Instituting Politics on HBCU Campuses
Historically Black colleges and universities for decades have been the places where revolutionary Black activists, Black politicians, Black changemakers, and Black entertainers were produced. Graduates from HBCUs—such as Martin Luther King Jr., Oprah Winfrey, Toni Morrison, and Al Sharpton—have gone on to create necessary shockwaves in the world, changing the face of social structures and cultural standards, not just for Black people, but for all American citizens.
HBCUs cultivate inclusive and diverse environments. Their students are welcome to question what it means to have freedom, and what it means to be politically engaged. My HBCU, North Carolina Agricultural and Technical State University (NC A&T SU), has done this for me, and more, throughout the four years I have been a student here.
I pay close attention to the way learning is facilitated on campus. My professors encourage inquisition, and they strive to teach students how to think—not what to think. The legacy of the A&T Four is something we celebrate every February, as a way to commemorate the courageous leap that four freshmen took in integrating American society. Their stance shook the world politically, even though they had no formal instruction in the arena of politics.
As I think of all the changemakers that have come out of HBCUs, and transformed the face of politics as a result, it makes me wonder how much more of an impact could be made in the future with one monumental change. If there were a conscious effort from our universities’ administrations to ensure that each student that came through their school had a well-rounded understanding of what civic engagement meant, the world would shift for the better. Instituting politics on HBCU campuses would look like the cultivation of politically aware mindsets in young people, the transformation of the next generation, and the creation of a Black youth that is on one accord.
To date, there are no HBUCs in the country that have formally instituted politics on their campuses. However, predominantly white institutions (PWIs)—such as Harvard University, the University of Chicago, and American University—have successfully introduced Institutes of Politics on their campuses. Because young people, aged 18-30, are the least likely to go out and vote, it follows that we should target that group of people with a political education. Young Black people form a huge voting block. If we could encourage them to use the electoral process to their advantage, we could see the shift in our daily livelihoods that we have been advocating for for so long on social media, in social settings, and in our conversations about lasting change.
Colleges and universities are charged with providing their students with all the tools they will need to be successful in the real world. Some students that I have spoken to at A&T voiced genuine opinions, claiming that their votes do not matter, and that they are not “interested” in politics. Hearing statements such as these continually sparks a fire of curiosity within me; for these are the same students who do not understand that the roads they drive on are paved by local government funds and that the Pell Grants they are given to attend school are approved by the federal office of financial aid.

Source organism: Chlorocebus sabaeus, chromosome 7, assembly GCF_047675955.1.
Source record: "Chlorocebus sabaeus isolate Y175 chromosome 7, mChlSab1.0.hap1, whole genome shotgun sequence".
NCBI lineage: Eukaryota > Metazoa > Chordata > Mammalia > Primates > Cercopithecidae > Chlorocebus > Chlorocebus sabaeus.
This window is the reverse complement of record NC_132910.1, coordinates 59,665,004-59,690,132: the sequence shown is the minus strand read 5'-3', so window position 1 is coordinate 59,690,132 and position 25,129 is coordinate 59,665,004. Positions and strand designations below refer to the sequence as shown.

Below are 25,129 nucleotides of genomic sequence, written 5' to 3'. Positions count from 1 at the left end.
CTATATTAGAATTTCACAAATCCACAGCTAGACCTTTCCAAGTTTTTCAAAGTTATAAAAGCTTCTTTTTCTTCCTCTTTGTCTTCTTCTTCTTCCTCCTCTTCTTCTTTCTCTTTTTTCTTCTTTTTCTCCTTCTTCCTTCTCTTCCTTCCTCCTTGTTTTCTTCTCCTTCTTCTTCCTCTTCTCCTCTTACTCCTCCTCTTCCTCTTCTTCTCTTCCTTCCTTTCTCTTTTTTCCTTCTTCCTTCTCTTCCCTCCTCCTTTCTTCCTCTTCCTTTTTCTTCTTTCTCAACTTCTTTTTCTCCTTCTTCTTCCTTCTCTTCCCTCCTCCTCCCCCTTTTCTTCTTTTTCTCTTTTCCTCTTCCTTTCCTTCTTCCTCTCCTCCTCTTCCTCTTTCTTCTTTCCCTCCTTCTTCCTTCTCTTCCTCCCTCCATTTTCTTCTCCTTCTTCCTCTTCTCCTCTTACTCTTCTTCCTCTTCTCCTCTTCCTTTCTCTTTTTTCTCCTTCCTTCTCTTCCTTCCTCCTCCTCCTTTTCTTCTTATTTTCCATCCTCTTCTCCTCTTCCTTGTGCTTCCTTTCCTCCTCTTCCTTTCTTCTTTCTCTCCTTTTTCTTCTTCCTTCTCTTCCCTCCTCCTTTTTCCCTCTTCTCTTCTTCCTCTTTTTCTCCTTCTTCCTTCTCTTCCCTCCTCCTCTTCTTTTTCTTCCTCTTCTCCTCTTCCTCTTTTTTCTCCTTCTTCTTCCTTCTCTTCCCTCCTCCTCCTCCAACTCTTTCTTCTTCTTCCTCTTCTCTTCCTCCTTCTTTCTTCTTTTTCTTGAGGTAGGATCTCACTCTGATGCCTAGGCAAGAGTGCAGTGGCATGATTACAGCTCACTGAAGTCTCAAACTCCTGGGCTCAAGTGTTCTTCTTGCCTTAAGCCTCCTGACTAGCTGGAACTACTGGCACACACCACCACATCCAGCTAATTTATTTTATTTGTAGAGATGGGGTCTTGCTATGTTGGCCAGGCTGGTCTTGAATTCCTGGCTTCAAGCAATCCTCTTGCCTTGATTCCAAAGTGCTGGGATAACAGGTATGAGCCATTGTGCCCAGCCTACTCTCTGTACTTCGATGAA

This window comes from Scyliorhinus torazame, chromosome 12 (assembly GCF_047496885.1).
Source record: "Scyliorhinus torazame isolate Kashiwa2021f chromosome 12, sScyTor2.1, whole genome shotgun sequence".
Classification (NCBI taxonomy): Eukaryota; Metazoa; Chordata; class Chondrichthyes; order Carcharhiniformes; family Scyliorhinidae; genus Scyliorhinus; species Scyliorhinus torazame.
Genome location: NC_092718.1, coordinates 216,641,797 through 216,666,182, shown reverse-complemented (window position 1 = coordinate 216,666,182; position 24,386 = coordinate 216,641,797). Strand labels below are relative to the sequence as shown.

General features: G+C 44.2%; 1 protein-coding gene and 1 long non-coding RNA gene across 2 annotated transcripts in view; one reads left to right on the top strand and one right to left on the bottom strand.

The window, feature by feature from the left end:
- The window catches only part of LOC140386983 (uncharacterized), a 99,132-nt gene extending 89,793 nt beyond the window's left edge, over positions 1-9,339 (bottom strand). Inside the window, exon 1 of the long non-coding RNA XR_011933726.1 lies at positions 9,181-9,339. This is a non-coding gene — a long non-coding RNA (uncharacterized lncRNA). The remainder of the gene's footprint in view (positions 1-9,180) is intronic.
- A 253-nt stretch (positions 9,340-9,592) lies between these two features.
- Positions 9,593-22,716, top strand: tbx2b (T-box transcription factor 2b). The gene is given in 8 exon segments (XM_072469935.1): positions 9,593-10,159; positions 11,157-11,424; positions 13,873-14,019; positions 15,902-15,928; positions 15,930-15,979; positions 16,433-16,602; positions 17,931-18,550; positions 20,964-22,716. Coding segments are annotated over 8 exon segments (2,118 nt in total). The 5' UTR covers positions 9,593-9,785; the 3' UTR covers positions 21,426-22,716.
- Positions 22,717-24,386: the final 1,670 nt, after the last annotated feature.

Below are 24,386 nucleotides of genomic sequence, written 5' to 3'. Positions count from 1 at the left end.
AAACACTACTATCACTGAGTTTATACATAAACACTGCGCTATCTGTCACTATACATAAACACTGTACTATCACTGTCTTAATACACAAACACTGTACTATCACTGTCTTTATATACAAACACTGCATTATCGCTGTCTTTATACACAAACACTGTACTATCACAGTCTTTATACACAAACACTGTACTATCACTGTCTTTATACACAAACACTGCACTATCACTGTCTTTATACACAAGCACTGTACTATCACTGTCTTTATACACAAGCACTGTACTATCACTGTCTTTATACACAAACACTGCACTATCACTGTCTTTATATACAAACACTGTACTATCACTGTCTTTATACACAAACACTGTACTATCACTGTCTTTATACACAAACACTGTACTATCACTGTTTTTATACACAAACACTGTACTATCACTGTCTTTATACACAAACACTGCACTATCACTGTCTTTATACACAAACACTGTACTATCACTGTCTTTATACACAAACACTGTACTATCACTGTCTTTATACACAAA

I adamantly believe that our education system is the driving force behind true transformational change in our day to day lives. Our schools should be tasked with making us understand how important it is to interact with our society on a civic level. It is our duty, and our right to do so. If HBCUs were to institute politics on our campuses, by giving us the tools we need to interact in that way, we could create environments where we stop feeling disenfranchised by the system.
Instituting politics at HBCUs would provide students with arenas to build connections with politicians on Capitol Hill, it would provide students with the tools to create real political policies, and it would create the chance for us to start drafting newsletters. It is essential that young Black people understand what other Black youths think about the current climate of politics in America. It is only then that a unified block of Black voters can begin taking control of their lives, as opposed to allowing white lawmakers—driven by corrupt businessmen with agendas—to do it for them.
Call to Action
It is my demand that HBCU students are given the opportunity to take civic control of their lives. Instituting a school of politics will cultivate this environment for us, where we are not bogged down with political thinking only during election seasons. There would be space for students to hold forums about women empowerment and Black people in politics. It would give students a chance to interact with the political arena outside of voting, which is what the mainstream media would have us believe is the only way of doing so. Institution of politics ambassadors and fellowships could be offered, attracting students from high schools and surrounding PWIs.
With a concentrated effort, the correct team of dedicated individuals, and the proper funding; these institutes could get off the ground and open for instruction sooner than we think. As a result, the next generation of politicians will strive as a unified body—only for the betterment of our society, and not with the agenda of weakening party platforms. It lies in the hands of our HBCU administrations to provide the go ahead for such an undertaking, but in the long run, the benefits would far outweigh any conceivable risks.
Love Caesar is a student at NC A&T State University in Greensboro and a Democracy Fellow with Common Cause NC.